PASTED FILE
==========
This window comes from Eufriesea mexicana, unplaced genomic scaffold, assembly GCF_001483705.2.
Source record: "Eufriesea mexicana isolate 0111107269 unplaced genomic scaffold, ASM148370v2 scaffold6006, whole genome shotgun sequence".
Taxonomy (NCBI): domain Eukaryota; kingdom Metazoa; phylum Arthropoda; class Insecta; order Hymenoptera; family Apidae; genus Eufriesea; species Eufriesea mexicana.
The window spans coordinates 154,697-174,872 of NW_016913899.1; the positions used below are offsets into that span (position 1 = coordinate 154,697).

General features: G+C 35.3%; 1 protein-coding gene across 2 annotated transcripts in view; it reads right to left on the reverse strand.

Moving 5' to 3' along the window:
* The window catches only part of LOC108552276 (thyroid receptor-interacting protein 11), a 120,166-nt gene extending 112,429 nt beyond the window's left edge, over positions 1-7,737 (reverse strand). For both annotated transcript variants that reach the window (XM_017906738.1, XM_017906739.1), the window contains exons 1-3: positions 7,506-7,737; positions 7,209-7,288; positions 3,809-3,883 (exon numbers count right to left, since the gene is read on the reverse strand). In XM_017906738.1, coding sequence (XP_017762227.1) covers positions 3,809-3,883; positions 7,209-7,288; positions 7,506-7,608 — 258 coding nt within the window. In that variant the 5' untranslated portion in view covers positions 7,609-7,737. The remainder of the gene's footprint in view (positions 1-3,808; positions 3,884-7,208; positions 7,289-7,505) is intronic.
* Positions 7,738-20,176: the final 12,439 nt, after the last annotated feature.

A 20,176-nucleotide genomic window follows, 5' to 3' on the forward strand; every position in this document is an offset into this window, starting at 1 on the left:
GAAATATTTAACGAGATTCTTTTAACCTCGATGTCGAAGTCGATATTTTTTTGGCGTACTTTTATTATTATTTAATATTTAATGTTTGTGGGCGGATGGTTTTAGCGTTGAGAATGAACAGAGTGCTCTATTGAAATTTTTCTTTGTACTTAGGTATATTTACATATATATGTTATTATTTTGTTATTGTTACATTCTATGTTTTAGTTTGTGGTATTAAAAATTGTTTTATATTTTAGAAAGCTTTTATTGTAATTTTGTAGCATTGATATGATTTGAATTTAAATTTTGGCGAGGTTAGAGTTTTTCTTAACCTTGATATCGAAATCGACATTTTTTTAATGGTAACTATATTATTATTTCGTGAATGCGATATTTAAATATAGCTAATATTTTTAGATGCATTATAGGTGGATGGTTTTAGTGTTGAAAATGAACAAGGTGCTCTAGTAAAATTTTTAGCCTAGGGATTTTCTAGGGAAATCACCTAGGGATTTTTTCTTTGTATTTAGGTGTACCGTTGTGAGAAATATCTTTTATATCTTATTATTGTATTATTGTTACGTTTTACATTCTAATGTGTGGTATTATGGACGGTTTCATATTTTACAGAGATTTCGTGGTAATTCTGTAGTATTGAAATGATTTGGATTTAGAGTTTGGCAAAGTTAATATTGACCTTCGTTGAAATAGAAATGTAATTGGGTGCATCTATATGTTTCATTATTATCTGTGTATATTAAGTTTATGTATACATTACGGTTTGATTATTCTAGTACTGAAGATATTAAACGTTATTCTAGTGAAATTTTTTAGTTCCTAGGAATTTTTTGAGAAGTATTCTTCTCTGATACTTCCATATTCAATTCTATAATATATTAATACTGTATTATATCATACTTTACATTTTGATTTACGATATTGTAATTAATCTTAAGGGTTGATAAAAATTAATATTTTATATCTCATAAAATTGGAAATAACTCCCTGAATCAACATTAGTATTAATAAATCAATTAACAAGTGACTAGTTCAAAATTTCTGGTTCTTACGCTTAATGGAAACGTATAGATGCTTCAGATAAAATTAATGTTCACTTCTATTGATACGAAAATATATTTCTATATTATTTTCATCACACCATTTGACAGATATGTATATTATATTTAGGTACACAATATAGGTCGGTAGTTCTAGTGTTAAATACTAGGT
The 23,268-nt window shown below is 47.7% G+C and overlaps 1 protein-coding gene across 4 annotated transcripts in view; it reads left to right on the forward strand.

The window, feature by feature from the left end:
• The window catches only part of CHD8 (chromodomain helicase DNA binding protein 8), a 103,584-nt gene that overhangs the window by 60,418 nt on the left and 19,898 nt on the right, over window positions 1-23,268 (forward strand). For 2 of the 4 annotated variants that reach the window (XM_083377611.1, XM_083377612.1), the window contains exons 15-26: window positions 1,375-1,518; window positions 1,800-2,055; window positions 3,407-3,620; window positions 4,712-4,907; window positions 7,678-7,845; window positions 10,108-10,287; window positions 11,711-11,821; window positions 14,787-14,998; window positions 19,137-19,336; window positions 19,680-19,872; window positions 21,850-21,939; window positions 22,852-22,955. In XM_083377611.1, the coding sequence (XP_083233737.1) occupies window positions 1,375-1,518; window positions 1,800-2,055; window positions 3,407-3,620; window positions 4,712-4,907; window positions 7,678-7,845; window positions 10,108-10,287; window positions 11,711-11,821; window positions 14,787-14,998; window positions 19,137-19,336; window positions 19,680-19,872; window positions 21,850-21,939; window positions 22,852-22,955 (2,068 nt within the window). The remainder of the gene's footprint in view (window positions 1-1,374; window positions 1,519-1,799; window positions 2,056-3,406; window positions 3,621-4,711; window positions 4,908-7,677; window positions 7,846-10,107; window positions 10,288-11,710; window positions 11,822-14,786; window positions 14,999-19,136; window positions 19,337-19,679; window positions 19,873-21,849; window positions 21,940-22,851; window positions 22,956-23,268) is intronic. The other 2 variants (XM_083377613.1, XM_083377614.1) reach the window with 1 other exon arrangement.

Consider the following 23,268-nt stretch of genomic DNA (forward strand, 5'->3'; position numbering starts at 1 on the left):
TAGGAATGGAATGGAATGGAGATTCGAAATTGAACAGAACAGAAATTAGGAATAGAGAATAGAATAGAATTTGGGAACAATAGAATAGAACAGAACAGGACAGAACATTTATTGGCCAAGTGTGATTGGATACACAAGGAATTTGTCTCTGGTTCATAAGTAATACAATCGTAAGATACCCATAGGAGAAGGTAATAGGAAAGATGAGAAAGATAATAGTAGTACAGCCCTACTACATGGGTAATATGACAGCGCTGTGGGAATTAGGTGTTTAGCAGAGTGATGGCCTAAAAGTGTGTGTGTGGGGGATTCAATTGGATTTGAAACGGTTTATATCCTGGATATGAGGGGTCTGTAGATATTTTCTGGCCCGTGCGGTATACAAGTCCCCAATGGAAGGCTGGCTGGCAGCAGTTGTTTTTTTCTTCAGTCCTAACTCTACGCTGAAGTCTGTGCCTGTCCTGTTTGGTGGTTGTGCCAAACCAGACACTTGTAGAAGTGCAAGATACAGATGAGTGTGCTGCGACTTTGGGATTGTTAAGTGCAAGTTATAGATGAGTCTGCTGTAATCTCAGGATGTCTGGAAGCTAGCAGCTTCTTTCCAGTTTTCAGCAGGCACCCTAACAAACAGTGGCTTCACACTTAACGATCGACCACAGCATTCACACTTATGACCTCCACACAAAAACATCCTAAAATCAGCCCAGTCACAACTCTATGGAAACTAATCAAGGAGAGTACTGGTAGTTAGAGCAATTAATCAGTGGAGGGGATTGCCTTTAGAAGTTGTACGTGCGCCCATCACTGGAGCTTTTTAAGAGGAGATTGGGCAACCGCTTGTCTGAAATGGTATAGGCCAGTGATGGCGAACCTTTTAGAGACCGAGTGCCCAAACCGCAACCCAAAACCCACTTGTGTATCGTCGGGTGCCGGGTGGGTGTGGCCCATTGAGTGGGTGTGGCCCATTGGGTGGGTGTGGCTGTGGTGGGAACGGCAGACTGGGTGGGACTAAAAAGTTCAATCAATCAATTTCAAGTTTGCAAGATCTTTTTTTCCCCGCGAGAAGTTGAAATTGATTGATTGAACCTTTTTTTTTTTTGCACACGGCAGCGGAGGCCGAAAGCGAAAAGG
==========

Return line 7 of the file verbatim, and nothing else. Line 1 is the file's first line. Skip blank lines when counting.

* The window catches only part of LOC108552276 (thyroid receptor-interacting protein 11), a 120,166-nt gene extending 112,429 nt beyond the window's left edge, over positions 1-7,737 (reverse strand). For both annotated transcript variants that reach the window (XM_017906738.1, XM_017906739.1), the window contains exons 1-3: positions 7,506-7,737; positions 7,209-7,288; positions 3,809-3,883 (exon numbers count right to left, since the gene is read on the reverse strand). In XM_017906738.1, coding sequence (XP_017762227.1) covers positions 3,809-3,883; positions 7,209-7,288; positions 7,506-7,608 — 258 coding nt within the window. In that variant the 5' untranslated portion in view covers positions 7,609-7,737. The remainder of the gene's footprint in view (positions 1-3,808; positions 3,884-7,208; positions 7,289-7,505) is intronic.